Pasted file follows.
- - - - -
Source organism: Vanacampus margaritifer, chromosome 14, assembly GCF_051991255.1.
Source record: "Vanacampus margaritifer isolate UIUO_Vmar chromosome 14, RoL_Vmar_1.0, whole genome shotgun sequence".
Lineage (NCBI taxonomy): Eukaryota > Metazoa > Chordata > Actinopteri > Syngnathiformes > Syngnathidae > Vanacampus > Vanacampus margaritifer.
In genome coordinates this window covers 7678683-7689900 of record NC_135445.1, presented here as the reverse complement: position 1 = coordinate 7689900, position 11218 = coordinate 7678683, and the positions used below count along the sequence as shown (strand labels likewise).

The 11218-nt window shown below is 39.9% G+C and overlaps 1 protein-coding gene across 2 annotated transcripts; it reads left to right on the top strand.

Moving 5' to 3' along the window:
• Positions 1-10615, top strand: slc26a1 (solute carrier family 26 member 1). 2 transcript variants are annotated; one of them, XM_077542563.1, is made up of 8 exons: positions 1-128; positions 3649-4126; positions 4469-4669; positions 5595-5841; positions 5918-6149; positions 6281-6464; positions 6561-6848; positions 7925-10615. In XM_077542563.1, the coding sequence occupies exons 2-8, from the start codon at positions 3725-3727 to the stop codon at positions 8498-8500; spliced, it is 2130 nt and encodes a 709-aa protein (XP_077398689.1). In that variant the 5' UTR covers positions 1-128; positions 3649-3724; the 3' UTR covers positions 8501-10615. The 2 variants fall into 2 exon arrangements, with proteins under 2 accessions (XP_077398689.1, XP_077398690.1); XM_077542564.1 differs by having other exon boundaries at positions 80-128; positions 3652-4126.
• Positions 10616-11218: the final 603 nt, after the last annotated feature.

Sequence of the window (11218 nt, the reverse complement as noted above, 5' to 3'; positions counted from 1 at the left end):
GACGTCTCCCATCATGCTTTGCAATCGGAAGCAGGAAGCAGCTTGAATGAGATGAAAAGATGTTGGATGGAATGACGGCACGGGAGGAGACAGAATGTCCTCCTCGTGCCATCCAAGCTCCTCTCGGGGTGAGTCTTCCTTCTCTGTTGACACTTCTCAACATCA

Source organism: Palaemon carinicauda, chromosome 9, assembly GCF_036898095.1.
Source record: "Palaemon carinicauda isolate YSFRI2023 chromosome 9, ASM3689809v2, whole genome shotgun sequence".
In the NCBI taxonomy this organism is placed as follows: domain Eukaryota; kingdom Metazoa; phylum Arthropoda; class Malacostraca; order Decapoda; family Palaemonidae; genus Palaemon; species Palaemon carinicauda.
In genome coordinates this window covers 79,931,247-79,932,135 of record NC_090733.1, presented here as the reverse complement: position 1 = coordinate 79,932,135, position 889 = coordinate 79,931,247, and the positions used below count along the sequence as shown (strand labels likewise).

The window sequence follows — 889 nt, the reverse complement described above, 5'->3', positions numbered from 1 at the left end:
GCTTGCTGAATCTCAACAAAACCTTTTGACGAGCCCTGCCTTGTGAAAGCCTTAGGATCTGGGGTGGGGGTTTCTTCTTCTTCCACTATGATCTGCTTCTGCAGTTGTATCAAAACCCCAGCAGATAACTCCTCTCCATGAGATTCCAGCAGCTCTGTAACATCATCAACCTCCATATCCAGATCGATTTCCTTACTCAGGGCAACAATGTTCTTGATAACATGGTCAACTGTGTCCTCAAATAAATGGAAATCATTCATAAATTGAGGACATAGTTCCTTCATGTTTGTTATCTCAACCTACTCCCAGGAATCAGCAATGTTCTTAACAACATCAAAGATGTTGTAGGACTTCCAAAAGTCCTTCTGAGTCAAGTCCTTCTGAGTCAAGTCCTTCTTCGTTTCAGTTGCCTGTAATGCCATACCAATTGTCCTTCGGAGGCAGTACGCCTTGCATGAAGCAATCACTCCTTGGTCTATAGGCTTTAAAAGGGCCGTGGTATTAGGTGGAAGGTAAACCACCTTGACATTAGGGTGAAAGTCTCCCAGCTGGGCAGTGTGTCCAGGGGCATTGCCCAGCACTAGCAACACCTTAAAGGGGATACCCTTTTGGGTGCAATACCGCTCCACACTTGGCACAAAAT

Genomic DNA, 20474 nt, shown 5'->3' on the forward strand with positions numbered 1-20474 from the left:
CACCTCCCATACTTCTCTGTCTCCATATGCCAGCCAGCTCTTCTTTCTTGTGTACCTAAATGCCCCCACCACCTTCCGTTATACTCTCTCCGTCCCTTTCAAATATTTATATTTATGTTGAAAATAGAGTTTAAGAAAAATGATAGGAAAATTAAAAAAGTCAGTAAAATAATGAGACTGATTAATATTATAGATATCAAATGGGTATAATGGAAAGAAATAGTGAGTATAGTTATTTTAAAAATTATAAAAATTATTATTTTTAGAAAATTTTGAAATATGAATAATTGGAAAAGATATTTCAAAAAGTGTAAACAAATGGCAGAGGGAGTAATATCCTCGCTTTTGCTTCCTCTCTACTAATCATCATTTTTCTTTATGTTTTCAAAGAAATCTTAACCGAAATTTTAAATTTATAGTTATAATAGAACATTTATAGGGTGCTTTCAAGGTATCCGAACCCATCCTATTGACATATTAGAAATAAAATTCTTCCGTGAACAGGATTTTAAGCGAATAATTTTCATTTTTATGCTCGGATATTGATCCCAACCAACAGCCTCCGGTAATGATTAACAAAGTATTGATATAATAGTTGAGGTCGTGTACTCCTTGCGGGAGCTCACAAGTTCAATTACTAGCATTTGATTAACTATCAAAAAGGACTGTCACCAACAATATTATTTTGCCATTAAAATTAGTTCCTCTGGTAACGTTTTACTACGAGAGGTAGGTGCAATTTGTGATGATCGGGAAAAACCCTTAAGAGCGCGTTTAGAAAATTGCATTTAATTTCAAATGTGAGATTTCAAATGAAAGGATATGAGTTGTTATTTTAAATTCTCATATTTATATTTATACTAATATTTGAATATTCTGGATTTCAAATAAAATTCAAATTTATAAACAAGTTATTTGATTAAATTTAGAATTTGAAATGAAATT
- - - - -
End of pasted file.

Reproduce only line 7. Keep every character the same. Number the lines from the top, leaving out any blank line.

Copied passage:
• Positions 1-10615, top strand: slc26a1 (solute carrier family 26 member 1). 2 transcript variants are annotated; one of them, XM_077542563.1, is made up of 8 exons: positions 1-128; positions 3649-4126; positions 4469-4669; positions 5595-5841; positions 5918-6149; positions 6281-6464; positions 6561-6848; positions 7925-10615. In XM_077542563.1, the coding sequence occupies exons 2-8, from the start codon at positions 3725-3727 to the stop codon at positions 8498-8500; spliced, it is 2130 nt and encodes a 709-aa protein (XP_077398689.1). In that variant the 5' UTR covers positions 1-128; positions 3649-3724; the 3' UTR covers positions 8501-10615. The 2 variants fall into 2 exon arrangements, with proteins under 2 accessions (XP_077398689.1, XP_077398690.1); XM_077542564.1 differs by having other exon boundaries at positions 80-128; positions 3652-4126.